The Book Club Blog

Books for any occasion and other life stuff

Book review – Tea time for the traditionally built

Tea Time for the Traditionally Built is the tenth book in the series from Alexander McCall Smith.

Now, if you are anything like me and completely addicted to this series, it doesn’t dissapoint. This is trademark McCall Smith and continues telling us about the lives of Mma Ramotswe, Mma Makutsi and the rest of the cast from The No.1 Ladies Detective Agency.

Simple storytelling with great moral truths is the typical style of these books. They show us that the simple pleasures of life are the great (and small) kindnesses in people’s hearts, no matter how much one has to search to find them.

I love his books for his easy reading style and simple pleasures. As good as having a cup of tea!

Keep your eyes open for his next offering ‘The Double Comfort Safari Club’.

Have any of you seen the television series?

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Book review – The Starter Marriage

The Starter Marriage by Kate Harrison is a delightful read!

This novel is all about divorce, friendship and starting over. Pain in bucket loads and emotional upheaval but all intermixed with learning how to get over a divorce and starting over.

The name of the book comes from the ‘divorce group’ which explains that sometimes one’s first marriage is not neccesarily for life and that it is like a starter house.  I know that sounds a bit crude, but in the book it makes sense.

There is a group who for their various reasons go to the ‘divorce recovery group’ and it charts their journey from hurting to healing.

I really enjoyed this book, it was an easy to read book, which I didn’t really want to put down and the ending was happy but not overly sugar coated:-)

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Book review – The Kite Runner

I am sure I must be one of the last people on the planet who hadn’t read The Kite Runner by Khaled Hosseini. Considering it has been made into a movie already! But now I can join the ranks and be one who has officially read it.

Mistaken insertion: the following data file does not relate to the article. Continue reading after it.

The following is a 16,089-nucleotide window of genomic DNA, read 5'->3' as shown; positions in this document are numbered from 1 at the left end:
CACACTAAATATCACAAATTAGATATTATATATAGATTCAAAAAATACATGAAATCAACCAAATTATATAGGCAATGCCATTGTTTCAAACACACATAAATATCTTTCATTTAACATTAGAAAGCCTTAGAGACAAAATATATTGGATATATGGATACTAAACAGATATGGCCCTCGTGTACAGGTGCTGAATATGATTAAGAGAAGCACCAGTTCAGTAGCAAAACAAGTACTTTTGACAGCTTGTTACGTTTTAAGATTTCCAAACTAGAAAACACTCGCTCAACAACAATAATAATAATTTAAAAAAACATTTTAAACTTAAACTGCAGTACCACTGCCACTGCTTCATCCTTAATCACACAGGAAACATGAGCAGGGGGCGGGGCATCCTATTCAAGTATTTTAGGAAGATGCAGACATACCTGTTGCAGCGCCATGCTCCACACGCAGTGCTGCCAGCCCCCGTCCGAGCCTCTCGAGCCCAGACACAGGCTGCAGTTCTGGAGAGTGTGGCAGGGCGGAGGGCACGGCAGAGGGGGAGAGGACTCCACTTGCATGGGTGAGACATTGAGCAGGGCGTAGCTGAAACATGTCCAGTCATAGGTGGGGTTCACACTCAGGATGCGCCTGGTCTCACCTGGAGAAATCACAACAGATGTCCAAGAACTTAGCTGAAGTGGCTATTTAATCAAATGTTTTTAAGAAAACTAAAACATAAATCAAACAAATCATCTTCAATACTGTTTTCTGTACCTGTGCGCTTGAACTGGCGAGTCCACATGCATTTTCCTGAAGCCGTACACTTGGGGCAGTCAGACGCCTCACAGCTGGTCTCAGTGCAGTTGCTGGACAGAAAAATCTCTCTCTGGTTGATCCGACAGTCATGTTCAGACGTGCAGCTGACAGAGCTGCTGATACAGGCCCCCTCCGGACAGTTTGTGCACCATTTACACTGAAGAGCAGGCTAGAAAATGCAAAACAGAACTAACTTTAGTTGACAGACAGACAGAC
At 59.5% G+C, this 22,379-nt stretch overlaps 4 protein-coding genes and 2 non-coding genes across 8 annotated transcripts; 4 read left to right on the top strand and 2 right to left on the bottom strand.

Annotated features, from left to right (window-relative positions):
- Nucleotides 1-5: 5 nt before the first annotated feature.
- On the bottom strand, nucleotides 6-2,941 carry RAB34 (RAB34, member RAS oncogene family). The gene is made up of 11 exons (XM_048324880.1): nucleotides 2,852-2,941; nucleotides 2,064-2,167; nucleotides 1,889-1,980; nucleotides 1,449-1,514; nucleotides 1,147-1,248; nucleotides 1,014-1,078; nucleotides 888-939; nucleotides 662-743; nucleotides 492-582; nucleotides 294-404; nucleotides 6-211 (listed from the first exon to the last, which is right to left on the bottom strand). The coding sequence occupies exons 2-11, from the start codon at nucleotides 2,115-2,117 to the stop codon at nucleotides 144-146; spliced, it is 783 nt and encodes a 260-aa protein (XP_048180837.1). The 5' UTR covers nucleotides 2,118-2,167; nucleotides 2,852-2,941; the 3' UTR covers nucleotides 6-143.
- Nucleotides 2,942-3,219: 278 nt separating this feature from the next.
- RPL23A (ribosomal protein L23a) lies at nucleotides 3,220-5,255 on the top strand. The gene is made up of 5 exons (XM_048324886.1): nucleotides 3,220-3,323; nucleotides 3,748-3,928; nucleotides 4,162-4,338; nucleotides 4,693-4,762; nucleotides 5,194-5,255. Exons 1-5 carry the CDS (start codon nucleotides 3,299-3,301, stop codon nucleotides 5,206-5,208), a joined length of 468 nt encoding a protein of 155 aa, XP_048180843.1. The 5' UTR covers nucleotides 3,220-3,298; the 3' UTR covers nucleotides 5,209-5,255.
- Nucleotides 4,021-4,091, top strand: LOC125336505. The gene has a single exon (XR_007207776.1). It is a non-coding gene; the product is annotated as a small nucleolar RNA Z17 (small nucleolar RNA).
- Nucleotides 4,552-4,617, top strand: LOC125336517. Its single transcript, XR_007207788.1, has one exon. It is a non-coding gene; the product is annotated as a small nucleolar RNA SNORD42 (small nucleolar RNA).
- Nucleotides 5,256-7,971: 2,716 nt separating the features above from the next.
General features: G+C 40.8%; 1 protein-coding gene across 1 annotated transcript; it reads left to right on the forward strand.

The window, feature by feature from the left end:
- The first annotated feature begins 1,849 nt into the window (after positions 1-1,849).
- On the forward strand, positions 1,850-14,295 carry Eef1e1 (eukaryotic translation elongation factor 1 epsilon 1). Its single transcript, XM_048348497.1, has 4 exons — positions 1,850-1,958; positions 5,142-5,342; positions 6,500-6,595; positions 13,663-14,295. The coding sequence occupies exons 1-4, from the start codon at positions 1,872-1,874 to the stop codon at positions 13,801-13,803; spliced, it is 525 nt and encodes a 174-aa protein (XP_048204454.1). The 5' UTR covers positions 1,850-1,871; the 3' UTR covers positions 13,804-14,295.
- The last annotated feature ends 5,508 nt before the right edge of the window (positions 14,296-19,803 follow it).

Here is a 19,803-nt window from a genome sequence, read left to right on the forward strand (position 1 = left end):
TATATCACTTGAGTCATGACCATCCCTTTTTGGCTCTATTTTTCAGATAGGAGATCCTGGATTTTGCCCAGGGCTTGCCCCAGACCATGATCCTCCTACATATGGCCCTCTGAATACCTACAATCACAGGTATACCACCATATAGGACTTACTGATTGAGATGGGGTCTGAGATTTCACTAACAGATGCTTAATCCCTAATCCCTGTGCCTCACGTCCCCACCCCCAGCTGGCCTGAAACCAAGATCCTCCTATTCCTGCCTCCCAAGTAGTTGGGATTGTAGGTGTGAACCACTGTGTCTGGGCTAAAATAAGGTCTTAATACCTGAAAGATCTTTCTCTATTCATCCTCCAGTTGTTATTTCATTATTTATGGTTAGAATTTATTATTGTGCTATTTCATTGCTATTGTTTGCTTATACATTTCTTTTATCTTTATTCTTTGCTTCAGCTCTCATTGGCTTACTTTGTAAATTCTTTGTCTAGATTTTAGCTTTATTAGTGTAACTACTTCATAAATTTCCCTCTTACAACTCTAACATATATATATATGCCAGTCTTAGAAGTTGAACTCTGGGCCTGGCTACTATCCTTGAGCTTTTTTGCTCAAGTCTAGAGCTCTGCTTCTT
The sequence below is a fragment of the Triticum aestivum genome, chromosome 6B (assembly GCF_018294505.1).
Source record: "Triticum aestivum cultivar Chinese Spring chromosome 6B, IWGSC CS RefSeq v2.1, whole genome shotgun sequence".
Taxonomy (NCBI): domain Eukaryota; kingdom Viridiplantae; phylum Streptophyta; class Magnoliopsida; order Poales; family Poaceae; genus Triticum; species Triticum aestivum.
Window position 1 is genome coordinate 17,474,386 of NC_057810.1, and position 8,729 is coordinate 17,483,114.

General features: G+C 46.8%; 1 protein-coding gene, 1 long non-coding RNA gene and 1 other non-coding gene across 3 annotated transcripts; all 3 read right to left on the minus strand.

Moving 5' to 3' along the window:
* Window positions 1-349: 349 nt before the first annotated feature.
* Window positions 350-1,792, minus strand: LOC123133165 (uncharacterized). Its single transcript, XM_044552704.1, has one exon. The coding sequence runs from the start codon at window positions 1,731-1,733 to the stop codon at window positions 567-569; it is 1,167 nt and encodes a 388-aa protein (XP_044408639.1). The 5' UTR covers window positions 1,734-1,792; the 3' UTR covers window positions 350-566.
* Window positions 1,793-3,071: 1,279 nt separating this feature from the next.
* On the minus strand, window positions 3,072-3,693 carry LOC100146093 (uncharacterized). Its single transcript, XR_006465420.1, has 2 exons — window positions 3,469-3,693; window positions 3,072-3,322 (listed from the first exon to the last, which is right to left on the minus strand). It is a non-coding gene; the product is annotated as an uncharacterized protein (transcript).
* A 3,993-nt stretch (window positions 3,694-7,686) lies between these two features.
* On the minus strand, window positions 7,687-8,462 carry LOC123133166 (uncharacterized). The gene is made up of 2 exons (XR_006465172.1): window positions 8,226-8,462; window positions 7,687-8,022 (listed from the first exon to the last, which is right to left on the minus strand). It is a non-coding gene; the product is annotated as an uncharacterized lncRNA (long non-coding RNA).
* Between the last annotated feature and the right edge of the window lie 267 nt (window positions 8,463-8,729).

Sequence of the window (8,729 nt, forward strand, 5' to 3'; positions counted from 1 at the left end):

What an absolutely heartbreaking novel. I have to admit that I had to leave it halfway for a while, it was just a bit too much to deal with all in one sitting (in between I read The Angina Monologues and Sapho’s Leap – review to be up soon) but last night I finished it.

And if you are also one of the last to not have read it, or not even have an inkling as to what it is about, read on:

The story is about friendship. Courage. Guilt. War. Compassion. Lies. It has a heady mix of realism and if you are anything like me, it will be hard reading at times. Set in Afghanistan it relates the time both pre and post-soviet invasion and  how the lives of individuals carry on. How the country has changed and the violence that pervades but still there is goodness hidden under the shadows. The story is about familial ties. Inhumanity. Love. Forgiveness. The characters in this novel are bound together in cultural identity, spanning from the 70’s to the 90’s and how the weaving of family and of blood is never truly gone.

Amir is an upper class Pashtun and his constant play mate is Hassan, the son of his fathers long time  Hazara servant. The story tells us of how decisions made in a morally testing friendship can have repercussions a longer way down the line than one thinks. That personal character can always be challenged and that it is up to the individual to make a change.

It depicts with honesty the feelings of Amir as we follow him through his life, the pervading sense of guilt and internal struggle but then the justice which inevitably takes place.

It is a sad, breathtaking, heartbreaking yet heartwarming novel. That in amidst the violence and unease, there can exist kindness and joy.

A joy as simple as kite flying.